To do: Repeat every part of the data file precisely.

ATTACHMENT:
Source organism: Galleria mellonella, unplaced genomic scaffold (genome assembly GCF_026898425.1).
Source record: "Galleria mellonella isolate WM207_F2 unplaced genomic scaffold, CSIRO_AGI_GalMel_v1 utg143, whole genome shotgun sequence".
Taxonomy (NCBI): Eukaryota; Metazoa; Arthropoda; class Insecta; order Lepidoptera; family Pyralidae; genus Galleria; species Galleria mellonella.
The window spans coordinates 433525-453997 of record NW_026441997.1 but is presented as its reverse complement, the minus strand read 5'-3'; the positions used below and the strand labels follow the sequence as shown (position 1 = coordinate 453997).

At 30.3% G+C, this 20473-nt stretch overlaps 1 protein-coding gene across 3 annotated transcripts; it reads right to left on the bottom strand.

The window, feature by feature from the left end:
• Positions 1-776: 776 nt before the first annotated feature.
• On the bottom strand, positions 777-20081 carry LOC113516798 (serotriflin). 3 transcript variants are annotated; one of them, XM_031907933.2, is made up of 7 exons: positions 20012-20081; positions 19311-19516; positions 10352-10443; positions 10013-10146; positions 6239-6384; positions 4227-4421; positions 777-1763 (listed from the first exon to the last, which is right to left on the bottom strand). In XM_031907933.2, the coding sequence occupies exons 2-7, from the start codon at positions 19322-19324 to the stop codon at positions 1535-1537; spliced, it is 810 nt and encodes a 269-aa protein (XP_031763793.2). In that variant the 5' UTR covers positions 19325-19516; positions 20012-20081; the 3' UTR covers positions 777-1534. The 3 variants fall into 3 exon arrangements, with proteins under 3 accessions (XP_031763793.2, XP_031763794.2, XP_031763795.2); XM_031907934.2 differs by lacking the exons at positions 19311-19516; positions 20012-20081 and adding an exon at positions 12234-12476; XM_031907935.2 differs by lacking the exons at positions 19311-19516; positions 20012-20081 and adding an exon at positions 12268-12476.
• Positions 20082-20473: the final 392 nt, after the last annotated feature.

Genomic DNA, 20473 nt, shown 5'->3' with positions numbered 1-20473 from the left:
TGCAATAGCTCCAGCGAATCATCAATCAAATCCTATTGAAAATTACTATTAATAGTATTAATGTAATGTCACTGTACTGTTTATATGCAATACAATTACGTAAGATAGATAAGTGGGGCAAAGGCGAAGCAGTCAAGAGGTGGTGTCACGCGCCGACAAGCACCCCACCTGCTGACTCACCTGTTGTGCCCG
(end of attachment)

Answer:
Source organism: Galleria mellonella, unplaced genomic scaffold (genome assembly GCF_026898425.1).
Source record: "Galleria mellonella isolate WM207_F2 unplaced genomic scaffold, CSIRO_AGI_GalMel_v1 utg143, whole genome shotgun sequence".
Taxonomy (NCBI): Eukaryota; Metazoa; Arthropoda; class Insecta; order Lepidoptera; family Pyralidae; genus Galleria; species Galleria mellonella.
The window spans coordinates 433525-453997 of record NW_026441997.1 but is presented as its reverse complement, the minus strand read 5'-3'; the positions used below and the strand labels follow the sequence as shown (position 1 = coordinate 453997).

At 30.3% G+C, this 20473-nt stretch overlaps 1 protein-coding gene across 3 annotated transcripts; it reads right to left on the bottom strand.

The window, feature by feature from the left end:
• Positions 1-776: 776 nt before the first annotated feature.
• On the bottom strand, positions 777-20081 carry LOC113516798 (serotriflin). 3 transcript variants are annotated; one of them, XM_031907933.2, is made up of 7 exons: positions 20012-20081; positions 19311-19516; positions 10352-10443; positions 10013-10146; positions 6239-6384; positions 4227-4421; positions 777-1763 (listed from the first exon to the last, which is right to left on the bottom strand). In XM_031907933.2, the coding sequence occupies exons 2-7, from the start codon at positions 19322-19324 to the stop codon at positions 1535-1537; spliced, it is 810 nt and encodes a 269-aa protein (XP_031763793.2). In that variant the 5' UTR covers positions 19325-19516; positions 20012-20081; the 3' UTR covers positions 777-1534. The 3 variants fall into 3 exon arrangements, with proteins under 3 accessions (XP_031763793.2, XP_031763794.2, XP_031763795.2); XM_031907934.2 differs by lacking the exons at positions 19311-19516; positions 20012-20081 and adding an exon at positions 12234-12476; XM_031907935.2 differs by lacking the exons at positions 19311-19516; positions 20012-20081 and adding an exon at positions 12268-12476.
• Positions 20082-20473: the final 392 nt, after the last annotated feature.

Genomic DNA, 20473 nt, shown 5'->3' with positions numbered 1-20473 from the left:
TGCAATAGCTCCAGCGAATCATCAATCAAATCCTATTGAAAATTACTATTAATAGTATTAATGTAATGTCACTGTACTGTTTATATGCAATACAATTACGTAAGATAGATAAGTGGGGCAAAGGCGAAGCAGTCAAGAGGTGGTGTCACGCGCCGACAAGCACCCCACCTGCTGACTCACCTGTTGTGCCCG